Another form of individual testimony features in the cross-examination in court of the president of a company that leased planes used for extraordinary rendition. Elsewhere, a Lithuanian border guard testifies that he was prevented from inspecting a newly-landed plane by state security personnel. The memorandum written by Jay Bybee and John Yoo defining what enhanced interrogation techniques are and how they could be interpreted as not amounting to torture can also, perhaps, be read as a form of testimony.

I write in the foreword of trying to make sense of four years spent tracking and photographing sites of extraordinary rendition. I have witnessed nothing during this time, but the making of these photographs became an act of testimony. It was not possible to see the secret journeys of extraordinary rendition or the interrogations that punctuated them, but it has been possible to glimpse the places and networks that circled them.

Eyal Weizman writes in the afterword to the book about the material processes that create secrecy and the subsequent attempts to leave no trace. What do you make of photography’s ability to unveil this mask? Does it have sufficient power in and of itself or is the augmentation through text essential?
In theory I don’t see why the right images could not unveil the mask of secrecy. But I think photography can only reveal the mask. It is the limit of photography. It can’t reveal secrets but it can prompt the imagination to explore what is behind the mask. Text and documentation have always been central to my work. My exhibition at the Imperial War Museum is a dialogue between image and text that combines the two in a variety of forms and scales. The use of scale relates global or geopolitical events to everyday, domestic and personal experience. There is one piece called Orange Screen: War of Images that recalls iconic images of key events in the war on terror by reconfiguring them as rectangular shapes made up of words describing the images. It is … intended to make the viewer re-remember these events and images.

While the changing nature of warfare has prompted new ways of ‘seeing’ as well as new forms and languages to tell stories, do you feel there is still a place for frontline images, images of violence or suffering?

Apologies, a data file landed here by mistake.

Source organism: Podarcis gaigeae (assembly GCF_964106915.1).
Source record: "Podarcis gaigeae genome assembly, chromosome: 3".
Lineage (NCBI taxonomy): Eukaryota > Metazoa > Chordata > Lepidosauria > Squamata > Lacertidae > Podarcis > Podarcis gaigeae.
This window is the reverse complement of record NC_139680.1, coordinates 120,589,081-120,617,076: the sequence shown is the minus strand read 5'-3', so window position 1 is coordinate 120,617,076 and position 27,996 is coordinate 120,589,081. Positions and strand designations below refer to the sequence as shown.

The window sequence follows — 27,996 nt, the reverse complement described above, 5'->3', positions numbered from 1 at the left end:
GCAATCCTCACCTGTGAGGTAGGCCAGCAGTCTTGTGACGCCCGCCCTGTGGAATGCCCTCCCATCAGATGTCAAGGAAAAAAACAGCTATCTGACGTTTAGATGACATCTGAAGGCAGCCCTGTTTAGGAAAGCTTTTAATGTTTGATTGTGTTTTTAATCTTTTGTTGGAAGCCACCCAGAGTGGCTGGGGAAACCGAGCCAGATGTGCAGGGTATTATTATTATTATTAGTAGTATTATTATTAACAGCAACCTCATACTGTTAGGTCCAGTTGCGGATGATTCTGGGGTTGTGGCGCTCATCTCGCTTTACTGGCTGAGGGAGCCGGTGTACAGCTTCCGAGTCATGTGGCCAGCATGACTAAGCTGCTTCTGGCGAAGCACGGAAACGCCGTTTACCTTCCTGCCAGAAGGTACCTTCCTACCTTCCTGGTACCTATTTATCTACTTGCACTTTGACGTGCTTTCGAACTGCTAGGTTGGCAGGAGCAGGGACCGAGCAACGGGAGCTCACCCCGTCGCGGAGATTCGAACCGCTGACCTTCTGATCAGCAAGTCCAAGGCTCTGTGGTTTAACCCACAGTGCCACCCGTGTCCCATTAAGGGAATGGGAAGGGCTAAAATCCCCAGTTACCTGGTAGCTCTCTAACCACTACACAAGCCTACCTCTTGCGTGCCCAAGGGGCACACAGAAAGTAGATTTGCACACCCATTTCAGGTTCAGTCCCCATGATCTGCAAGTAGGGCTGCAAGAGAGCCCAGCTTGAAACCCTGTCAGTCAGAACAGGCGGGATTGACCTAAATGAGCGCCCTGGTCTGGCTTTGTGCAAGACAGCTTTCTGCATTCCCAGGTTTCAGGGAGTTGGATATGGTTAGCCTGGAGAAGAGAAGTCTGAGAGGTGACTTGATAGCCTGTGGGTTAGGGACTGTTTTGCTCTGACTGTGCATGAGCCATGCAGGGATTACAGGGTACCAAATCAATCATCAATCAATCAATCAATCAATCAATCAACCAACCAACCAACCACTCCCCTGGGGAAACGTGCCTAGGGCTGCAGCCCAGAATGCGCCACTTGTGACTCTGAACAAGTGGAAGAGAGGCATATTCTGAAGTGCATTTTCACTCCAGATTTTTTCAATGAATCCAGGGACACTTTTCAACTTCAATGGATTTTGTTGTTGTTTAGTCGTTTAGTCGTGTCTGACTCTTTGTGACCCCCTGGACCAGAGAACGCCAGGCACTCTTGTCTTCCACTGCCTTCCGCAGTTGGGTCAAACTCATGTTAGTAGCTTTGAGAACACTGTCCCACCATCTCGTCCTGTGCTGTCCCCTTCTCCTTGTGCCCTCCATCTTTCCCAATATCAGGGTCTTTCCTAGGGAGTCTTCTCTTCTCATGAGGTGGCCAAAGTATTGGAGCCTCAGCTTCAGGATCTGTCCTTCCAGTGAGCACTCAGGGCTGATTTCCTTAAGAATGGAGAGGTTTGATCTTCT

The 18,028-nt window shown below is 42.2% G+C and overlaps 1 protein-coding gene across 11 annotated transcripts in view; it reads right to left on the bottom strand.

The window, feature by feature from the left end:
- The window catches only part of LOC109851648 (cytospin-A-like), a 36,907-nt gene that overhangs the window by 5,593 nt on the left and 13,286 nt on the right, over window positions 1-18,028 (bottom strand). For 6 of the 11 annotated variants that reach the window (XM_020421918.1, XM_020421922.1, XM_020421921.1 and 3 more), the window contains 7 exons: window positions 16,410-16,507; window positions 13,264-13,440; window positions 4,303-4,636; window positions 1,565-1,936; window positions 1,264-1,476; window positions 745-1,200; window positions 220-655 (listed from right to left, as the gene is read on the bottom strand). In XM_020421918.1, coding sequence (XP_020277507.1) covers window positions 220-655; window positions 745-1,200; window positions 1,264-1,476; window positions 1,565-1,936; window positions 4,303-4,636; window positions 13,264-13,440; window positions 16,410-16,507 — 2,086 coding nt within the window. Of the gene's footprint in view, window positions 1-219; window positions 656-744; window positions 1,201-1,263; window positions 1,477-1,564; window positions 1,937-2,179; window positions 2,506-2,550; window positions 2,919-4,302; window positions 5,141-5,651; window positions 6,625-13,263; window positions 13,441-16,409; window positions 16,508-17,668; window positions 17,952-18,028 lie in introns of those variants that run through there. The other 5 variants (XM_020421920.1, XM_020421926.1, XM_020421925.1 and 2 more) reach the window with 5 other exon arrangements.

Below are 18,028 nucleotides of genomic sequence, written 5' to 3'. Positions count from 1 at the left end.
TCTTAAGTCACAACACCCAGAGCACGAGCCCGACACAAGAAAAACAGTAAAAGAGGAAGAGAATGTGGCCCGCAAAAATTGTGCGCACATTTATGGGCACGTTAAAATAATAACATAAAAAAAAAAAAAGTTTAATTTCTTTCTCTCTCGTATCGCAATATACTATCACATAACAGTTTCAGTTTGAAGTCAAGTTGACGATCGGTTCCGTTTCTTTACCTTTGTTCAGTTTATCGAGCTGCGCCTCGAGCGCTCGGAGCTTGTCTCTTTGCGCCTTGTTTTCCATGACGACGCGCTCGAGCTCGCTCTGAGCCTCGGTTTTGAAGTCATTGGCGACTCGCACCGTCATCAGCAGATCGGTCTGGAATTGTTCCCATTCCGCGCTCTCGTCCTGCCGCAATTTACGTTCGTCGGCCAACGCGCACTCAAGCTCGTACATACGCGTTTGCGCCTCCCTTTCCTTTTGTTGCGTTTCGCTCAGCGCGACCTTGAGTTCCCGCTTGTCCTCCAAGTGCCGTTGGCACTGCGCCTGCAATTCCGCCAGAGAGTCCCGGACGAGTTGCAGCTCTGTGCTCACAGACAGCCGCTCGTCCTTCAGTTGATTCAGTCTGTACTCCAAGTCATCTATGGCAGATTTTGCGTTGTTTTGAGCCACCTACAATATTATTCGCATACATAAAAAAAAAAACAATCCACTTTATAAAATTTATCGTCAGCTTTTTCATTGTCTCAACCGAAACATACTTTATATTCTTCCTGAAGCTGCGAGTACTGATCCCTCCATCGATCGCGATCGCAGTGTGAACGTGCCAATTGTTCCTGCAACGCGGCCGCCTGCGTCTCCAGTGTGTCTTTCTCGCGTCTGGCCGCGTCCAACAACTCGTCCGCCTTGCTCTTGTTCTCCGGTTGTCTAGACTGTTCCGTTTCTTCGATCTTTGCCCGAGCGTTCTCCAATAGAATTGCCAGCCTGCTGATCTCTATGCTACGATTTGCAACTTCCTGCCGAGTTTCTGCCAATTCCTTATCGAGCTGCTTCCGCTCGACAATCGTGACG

I think there is a place for any type of imagery if it is effective in communicating something appropriately. This depends on the role and intention of the creator, curator or appropriator and the context in which the imagery is presented to an audience.

What are your thoughts on how the press deals with these subjects and situations?
Some journalists and publications have been prominent in revealing details of the processes and locations of the rendition, detention and interrogation programme – and in seeking some form of accountability from governments. Other publications or organisations have promoted a climate of tolerance for, or acceptance of, measures that are illegal and arguably counter-productive. As a whole, ‘the media’ (broadcast media, the press, internet, social media) is part of the war on terror. It is the platform where the war of images is contested.

Negative Publicity: Artefacts of Extraordinary Rendition has been published by Aperture/Magnum Foundation aperture.org

Edmund Clark: War Of Terror runs at the Imperial War Museum London until 28 August 2017. iwm.org.uk

1. Edmund Clark, Bagram Airbase, from the old Soviet control tower, from Negative Publicity: Artefacts of Extraordinary Rendition
(Aperture/Magnum Foundation, 2016). © Edmund Clark, Courtesy of Flowers Gallery, London and New York
2. Edmund Clark, A room formerly used for interrogations in the Libyan intelligence service facility at Tajoura, Tripoli, from Negative Publicity: Artefacts of Extraordinary Rendition (Aperture/Magnum Foundation, 2016). © Edmund Clark, Courtesy of Flowers Gallery, London and New York
3. Edmund Clark, Site in north-east Kabul, believed to have been the location of the Salt Pit (the name commonly given to the CIA’s first prison in Afghanistan, which began operating in September 2002), now obscured by new factories and compounds, from Negative Publicity: Artefacts of Extraordinary Rendition (Aperture/Magnum Foundation, 2016). © Edmund Clark, Courtesy of Flowers Gallery, London and New York
4. Edmund Clark, Richmor Aviation’s office at Columbia County Airport, New York, from Negative Publicity: Artefacts of Extraordinary Rendition (Aperture/Magnum Foundation, 2016). © Edmund Clark, Courtesy of Flowers Gallery, London and New York
5. Edmund Clark, Room 11, Skopski Merak hotel, Skopje, Macedonia, from Negative Publicity: Artefacts of Extraordinary Rendition (Aperture/Magnum Foundation, 2016). © Edmund Clark, Courtesy of Flowers Gallery, London and New York
6. Edmund Clark, Abu Salim prison, Libya, from Negative Publicity: Artefacts of Extraordinary Rendition (Aperture/Magnum Foundation, 2016). © Edmund Clark, Courtesy of Flowers Gallery, London and New York
7. Edmund Clark, The building at Antaviliai, erected on the site of the paddock of the former riding school, from Negative Publicity: Artefacts of Extraordinary Rendition (Aperture/Magnum Foundation, 2016). © Edmund Clark, Courtesy of Flowers Gallery, London and New York